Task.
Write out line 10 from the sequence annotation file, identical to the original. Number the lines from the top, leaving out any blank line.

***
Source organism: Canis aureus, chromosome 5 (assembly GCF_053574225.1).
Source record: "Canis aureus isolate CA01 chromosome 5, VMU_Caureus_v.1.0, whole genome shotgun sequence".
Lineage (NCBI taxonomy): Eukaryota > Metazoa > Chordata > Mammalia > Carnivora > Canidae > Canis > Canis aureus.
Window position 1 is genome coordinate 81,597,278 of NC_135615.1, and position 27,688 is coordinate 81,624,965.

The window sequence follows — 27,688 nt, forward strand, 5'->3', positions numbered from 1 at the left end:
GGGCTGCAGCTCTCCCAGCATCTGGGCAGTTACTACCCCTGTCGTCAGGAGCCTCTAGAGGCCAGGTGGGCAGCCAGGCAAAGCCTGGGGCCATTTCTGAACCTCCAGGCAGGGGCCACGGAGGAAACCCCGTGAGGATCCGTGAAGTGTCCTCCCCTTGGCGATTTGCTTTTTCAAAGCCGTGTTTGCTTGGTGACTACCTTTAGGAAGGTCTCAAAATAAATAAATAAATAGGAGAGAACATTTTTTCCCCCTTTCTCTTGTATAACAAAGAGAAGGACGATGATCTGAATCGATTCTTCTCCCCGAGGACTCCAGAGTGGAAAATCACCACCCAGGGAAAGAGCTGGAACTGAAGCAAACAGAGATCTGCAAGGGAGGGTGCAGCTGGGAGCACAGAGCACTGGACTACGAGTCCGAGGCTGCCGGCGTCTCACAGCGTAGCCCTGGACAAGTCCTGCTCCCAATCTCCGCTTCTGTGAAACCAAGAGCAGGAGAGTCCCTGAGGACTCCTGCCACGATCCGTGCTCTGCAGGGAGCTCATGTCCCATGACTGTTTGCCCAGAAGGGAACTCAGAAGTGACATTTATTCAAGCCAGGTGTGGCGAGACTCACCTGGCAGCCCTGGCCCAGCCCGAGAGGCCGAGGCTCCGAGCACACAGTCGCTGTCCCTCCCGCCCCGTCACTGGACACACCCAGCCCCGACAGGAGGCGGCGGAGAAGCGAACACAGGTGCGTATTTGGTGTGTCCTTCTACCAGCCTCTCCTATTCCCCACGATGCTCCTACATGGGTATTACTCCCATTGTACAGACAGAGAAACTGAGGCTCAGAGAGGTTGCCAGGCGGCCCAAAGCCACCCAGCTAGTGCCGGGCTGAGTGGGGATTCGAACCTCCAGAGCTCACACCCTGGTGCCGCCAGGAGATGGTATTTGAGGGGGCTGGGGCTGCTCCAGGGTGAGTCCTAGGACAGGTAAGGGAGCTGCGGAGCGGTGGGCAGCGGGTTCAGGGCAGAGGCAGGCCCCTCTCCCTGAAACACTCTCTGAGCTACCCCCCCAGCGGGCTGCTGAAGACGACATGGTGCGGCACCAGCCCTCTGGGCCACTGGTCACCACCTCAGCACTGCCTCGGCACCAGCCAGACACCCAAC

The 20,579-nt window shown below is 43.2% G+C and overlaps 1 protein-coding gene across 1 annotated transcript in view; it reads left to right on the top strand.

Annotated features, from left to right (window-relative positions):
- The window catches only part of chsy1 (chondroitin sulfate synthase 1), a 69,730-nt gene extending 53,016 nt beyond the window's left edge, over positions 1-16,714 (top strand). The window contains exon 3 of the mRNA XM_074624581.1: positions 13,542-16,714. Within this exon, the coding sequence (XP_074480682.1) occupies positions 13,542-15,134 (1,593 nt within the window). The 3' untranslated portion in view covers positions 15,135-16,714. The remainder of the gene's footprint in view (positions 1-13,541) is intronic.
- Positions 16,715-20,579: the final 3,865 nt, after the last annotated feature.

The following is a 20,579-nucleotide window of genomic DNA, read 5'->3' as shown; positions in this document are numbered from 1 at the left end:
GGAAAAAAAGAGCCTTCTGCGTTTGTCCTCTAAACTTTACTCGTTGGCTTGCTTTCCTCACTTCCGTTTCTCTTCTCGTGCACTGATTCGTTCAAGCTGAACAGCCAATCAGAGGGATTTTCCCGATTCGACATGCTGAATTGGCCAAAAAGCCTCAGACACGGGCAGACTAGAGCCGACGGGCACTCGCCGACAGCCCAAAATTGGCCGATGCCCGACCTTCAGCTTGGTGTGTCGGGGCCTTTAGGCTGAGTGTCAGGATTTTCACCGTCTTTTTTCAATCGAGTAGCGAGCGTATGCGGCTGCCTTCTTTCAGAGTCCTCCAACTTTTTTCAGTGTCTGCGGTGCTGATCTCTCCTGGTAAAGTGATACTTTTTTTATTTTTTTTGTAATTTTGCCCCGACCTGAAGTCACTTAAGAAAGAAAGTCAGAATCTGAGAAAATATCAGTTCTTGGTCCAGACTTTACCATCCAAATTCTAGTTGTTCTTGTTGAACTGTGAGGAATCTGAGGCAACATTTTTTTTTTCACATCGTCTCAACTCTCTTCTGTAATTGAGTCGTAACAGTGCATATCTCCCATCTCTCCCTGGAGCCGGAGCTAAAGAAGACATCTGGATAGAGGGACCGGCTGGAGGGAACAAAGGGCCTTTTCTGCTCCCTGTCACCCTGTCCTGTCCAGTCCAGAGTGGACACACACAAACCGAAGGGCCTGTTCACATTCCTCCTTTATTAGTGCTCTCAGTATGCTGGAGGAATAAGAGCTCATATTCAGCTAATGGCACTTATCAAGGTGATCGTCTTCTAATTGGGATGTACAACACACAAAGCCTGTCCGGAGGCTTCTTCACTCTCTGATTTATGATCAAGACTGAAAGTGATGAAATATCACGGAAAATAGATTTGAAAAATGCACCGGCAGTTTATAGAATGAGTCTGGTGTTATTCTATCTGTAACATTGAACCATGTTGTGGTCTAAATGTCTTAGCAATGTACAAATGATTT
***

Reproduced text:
- Positions 16,715-20,579: the final 3,865 nt, after the last annotated feature.